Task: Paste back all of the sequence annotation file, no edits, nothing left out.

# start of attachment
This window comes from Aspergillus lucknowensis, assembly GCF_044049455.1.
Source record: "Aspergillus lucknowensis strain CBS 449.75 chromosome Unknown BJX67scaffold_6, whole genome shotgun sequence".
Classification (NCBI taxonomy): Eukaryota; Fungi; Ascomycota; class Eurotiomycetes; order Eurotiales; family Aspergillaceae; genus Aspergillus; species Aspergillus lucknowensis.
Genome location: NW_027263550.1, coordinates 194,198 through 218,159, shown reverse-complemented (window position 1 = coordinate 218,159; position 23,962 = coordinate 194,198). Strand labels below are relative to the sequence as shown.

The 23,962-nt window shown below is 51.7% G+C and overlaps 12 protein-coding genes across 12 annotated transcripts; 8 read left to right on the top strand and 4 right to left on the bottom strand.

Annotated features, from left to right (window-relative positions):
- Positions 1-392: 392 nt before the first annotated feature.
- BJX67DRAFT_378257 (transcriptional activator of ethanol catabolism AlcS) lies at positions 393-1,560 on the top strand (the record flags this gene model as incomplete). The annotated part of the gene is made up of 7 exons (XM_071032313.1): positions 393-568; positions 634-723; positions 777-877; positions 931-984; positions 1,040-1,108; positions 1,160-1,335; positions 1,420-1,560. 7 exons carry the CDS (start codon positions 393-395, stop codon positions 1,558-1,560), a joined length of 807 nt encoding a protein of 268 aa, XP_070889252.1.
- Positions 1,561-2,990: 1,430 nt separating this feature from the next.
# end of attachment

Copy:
This window comes from Aspergillus lucknowensis, assembly GCF_044049455.1.
Source record: "Aspergillus lucknowensis strain CBS 449.75 chromosome Unknown BJX67scaffold_6, whole genome shotgun sequence".
Classification (NCBI taxonomy): Eukaryota; Fungi; Ascomycota; class Eurotiomycetes; order Eurotiales; family Aspergillaceae; genus Aspergillus; species Aspergillus lucknowensis.
Genome location: NW_027263550.1, coordinates 194,198 through 218,159, shown reverse-complemented (window position 1 = coordinate 218,159; position 23,962 = coordinate 194,198). Strand labels below are relative to the sequence as shown.

The 23,962-nt window shown below is 51.7% G+C and overlaps 12 protein-coding genes across 12 annotated transcripts; 8 read left to right on the top strand and 4 right to left on the bottom strand.

Annotated features, from left to right (window-relative positions):
- Positions 1-392: 392 nt before the first annotated feature.
- BJX67DRAFT_378257 (transcriptional activator of ethanol catabolism AlcS) lies at positions 393-1,560 on the top strand (the record flags this gene model as incomplete). The annotated part of the gene is made up of 7 exons (XM_071032313.1): positions 393-568; positions 634-723; positions 777-877; positions 931-984; positions 1,040-1,108; positions 1,160-1,335; positions 1,420-1,560. 7 exons carry the CDS (start codon positions 393-395, stop codon positions 1,558-1,560), a joined length of 807 nt encoding a protein of 268 aa, XP_070889252.1.
- Positions 1,561-2,990: 1,430 nt separating this feature from the next.